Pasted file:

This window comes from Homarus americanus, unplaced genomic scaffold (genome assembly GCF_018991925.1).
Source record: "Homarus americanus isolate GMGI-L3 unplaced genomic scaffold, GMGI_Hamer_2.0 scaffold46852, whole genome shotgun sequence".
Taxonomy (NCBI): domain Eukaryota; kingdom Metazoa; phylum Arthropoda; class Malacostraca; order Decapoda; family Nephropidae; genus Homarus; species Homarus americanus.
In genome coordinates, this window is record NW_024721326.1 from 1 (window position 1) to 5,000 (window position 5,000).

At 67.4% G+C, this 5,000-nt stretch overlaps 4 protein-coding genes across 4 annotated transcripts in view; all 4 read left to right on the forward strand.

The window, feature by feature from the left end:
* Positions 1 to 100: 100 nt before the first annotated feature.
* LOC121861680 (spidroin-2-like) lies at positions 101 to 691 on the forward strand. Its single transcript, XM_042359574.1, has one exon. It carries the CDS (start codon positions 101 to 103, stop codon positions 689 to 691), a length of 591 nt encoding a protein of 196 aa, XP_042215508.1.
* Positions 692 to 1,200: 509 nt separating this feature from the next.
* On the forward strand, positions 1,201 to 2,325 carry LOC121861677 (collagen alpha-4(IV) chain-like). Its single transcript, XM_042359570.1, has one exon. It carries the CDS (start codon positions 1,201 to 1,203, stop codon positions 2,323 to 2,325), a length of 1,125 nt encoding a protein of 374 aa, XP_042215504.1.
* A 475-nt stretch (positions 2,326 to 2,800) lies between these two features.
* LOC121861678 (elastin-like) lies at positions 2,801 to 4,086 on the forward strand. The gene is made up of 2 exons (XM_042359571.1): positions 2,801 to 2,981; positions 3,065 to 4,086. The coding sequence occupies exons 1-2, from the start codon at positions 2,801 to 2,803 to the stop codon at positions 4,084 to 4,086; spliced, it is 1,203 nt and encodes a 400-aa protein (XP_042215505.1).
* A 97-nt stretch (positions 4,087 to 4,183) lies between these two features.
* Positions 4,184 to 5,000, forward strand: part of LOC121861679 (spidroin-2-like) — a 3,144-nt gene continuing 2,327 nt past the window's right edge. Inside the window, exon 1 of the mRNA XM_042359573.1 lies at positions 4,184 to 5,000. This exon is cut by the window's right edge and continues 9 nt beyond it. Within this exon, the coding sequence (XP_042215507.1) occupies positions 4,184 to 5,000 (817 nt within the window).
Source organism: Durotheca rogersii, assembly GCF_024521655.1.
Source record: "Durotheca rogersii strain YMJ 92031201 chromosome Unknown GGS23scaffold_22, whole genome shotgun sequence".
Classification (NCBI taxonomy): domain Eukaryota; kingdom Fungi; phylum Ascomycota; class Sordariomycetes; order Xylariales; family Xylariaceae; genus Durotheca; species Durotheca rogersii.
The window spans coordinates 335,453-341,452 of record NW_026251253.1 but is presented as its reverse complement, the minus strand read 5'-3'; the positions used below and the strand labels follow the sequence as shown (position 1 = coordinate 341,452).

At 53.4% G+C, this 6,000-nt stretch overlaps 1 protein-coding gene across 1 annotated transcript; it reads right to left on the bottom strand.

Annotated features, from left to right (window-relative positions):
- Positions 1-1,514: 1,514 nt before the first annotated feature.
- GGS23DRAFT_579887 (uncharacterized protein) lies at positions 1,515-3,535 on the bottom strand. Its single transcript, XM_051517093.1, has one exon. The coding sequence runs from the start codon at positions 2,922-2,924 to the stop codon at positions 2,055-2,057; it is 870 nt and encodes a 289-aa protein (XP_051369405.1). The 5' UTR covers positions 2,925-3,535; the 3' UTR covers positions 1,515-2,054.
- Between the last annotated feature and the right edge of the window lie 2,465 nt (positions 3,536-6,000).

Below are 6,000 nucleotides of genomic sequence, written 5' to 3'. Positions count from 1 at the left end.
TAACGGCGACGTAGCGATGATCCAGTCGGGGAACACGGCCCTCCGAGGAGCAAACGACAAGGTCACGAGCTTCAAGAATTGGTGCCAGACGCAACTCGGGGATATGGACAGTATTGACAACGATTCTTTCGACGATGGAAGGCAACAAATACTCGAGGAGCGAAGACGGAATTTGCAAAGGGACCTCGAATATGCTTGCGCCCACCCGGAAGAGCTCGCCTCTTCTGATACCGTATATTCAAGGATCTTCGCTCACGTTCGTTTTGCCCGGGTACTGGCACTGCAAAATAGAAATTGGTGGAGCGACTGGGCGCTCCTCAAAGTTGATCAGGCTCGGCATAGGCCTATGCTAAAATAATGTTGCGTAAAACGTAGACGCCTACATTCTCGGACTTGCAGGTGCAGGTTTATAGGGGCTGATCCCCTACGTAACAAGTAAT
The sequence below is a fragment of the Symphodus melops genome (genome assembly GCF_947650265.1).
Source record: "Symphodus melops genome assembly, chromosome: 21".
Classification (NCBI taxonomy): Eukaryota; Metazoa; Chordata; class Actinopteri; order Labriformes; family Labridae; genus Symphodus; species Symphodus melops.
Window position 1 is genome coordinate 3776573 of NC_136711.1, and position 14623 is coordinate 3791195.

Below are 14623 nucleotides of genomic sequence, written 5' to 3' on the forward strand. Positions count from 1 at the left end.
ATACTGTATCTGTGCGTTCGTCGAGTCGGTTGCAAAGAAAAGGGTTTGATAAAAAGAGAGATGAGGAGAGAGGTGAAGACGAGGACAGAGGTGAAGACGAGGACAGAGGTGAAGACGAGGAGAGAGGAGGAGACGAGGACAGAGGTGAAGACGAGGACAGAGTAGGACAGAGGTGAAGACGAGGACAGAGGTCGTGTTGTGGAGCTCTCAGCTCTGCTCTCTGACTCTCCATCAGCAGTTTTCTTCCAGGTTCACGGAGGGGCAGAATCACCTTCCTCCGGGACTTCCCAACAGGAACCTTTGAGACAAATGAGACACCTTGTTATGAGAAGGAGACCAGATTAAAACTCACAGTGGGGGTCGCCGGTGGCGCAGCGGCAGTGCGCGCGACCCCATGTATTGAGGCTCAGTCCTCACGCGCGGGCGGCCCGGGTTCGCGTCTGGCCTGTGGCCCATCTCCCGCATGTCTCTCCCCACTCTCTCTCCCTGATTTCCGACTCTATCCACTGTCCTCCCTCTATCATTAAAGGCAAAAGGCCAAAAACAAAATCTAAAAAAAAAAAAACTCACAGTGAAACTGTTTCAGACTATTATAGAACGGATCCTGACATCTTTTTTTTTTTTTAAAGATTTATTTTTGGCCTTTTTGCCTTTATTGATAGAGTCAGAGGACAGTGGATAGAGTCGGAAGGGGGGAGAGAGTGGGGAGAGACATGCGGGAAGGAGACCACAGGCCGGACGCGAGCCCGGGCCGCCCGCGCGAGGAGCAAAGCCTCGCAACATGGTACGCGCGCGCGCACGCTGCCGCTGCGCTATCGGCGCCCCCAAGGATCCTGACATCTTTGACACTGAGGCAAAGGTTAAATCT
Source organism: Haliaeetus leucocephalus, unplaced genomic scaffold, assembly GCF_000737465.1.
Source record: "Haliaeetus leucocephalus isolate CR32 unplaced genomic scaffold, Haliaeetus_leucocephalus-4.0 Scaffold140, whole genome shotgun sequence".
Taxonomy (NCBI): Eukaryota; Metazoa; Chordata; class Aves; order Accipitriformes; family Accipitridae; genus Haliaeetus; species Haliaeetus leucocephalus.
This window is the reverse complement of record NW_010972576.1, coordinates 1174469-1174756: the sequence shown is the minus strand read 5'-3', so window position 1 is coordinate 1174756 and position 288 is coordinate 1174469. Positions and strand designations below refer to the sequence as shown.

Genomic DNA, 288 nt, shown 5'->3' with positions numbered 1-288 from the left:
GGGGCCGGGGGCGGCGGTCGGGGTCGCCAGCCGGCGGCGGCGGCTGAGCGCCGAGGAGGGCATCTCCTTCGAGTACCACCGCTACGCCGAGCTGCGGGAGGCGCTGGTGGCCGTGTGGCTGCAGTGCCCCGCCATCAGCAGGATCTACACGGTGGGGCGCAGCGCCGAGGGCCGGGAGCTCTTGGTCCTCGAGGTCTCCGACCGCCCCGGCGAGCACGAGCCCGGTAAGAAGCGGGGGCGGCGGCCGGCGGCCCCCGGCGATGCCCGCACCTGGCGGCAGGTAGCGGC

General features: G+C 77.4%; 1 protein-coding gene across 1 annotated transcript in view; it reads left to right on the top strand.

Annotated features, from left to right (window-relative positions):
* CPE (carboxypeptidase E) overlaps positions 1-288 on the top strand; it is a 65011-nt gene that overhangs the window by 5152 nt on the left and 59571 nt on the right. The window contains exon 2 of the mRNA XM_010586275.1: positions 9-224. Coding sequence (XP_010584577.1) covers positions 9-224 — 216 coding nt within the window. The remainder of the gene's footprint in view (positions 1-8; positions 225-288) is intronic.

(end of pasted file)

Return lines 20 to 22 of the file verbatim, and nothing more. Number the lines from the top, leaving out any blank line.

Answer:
Annotated features, from left to right (window-relative positions):
- Positions 1-1,514: 1,514 nt before the first annotated feature.
- GGS23DRAFT_579887 (uncharacterized protein) lies at positions 1,515-3,535 on the bottom strand. Its single transcript, XM_051517093.1, has one exon. The coding sequence runs from the start codon at positions 2,922-2,924 to the stop codon at positions 2,055-2,057; it is 870 nt and encodes a 289-aa protein (XP_051369405.1). The 5' UTR covers positions 2,925-3,535; the 3' UTR covers positions 1,515-2,054.